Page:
After a day to unpack a little and get ourselves in the right time zone, we flew to the lovely island of Skiathos in the Sporades islands. Skiathos, Skopolos and Allonosos are all ‘green islands,’ not as arid as the Cyclades (e.g., Santorini, Mykonos). Pine trees and dense shrubbery abound, and walking to the beach smells more like Colorado than the ocean. Our hotel had a beautiful pool area surrounded by huge oleanders that had been tied together with a metal cable so they looked like trees. We parked ourselves under them each day. The boys played with other children from England and Serbia. It seemed that most of the guests at the hotel were from Great Britain and Russia and we were the only Americans. Skiathos was one of the first islands to have direct flights from London, so it’s been a popular destination for Brits for many years. Skiathos town was lovely, with an old Venetian fortress in the harbor that has been converted to an amphitheater and a restaurant/bar. Opposite the fortress is the harbor town with tons of tavernas and grill restaurants and cute little shops. The gelato, yogurt and ice cream stores are lined up next to each other. Though we did not go over, Skopolos’ claim to fame is being the film site for “Mamma Mia” and there are boat cruises to Skopolos to see the places in the movie – and the film plays every night somewhere on the islands. Peter continues to skip.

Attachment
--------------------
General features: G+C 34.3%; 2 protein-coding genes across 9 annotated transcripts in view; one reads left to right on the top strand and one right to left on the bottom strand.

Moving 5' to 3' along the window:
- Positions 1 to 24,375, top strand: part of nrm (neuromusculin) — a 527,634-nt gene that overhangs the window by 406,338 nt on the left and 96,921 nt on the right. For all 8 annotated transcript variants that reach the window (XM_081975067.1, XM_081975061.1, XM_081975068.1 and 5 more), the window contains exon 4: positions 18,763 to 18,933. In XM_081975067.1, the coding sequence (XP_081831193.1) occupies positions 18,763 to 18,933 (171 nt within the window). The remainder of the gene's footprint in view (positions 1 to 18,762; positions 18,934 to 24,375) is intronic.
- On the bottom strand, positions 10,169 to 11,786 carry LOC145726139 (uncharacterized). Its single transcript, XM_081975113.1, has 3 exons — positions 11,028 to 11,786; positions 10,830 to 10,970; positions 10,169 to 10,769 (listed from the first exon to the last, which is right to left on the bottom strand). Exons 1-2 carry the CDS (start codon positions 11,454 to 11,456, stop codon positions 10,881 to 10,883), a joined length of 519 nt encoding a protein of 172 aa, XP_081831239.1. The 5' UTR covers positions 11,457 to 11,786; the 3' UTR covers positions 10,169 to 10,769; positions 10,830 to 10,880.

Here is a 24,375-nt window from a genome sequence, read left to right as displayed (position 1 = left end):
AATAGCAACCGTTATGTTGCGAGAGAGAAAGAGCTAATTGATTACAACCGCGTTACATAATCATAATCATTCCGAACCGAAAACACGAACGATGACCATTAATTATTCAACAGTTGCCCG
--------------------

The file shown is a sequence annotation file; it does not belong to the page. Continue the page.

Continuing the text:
Meet Papou (Greek for “Grandpa”) – Demetri’s dad, biggest champion and most recently serving as both Owner’s Rep and GC on our apartment in Voula, a little town on the water south-ish of Athens. Papou’s real name is Panagiotis, and he goes by Peter in the US and Takis in Greece, just like his red-headed grandson. He and Sandy (Demetri’s stepmom) have been living here since February 2016. Papou and his sisters spent summers here as kids when the only thing besides the beaches was a hospital. Now it has a lovely little town square with restaurants, groceries, bakeries, and boutiques. We live a block from the square, a block from the ocean and a floor below Papou and Sandy! We had been looking nearby (i.e., Glyfada, a bigger city just up the road) so we could be close to them, but being downstairs is like a dream come true. Michael and Peter love having them right upstairs. Our first morning here they took plates and croissants (all previously purchased by Sandy) upstairs to ask Papou for a side of eggs and to eat on their veranda. Demetri’s aunt had an apartment on the first floor that now belongs to cousins Jim and Melina. It might not be Windsor, Kennebunkport or Hyannis, but doesn’t “Fefes Family Compound” have a nice ring to it?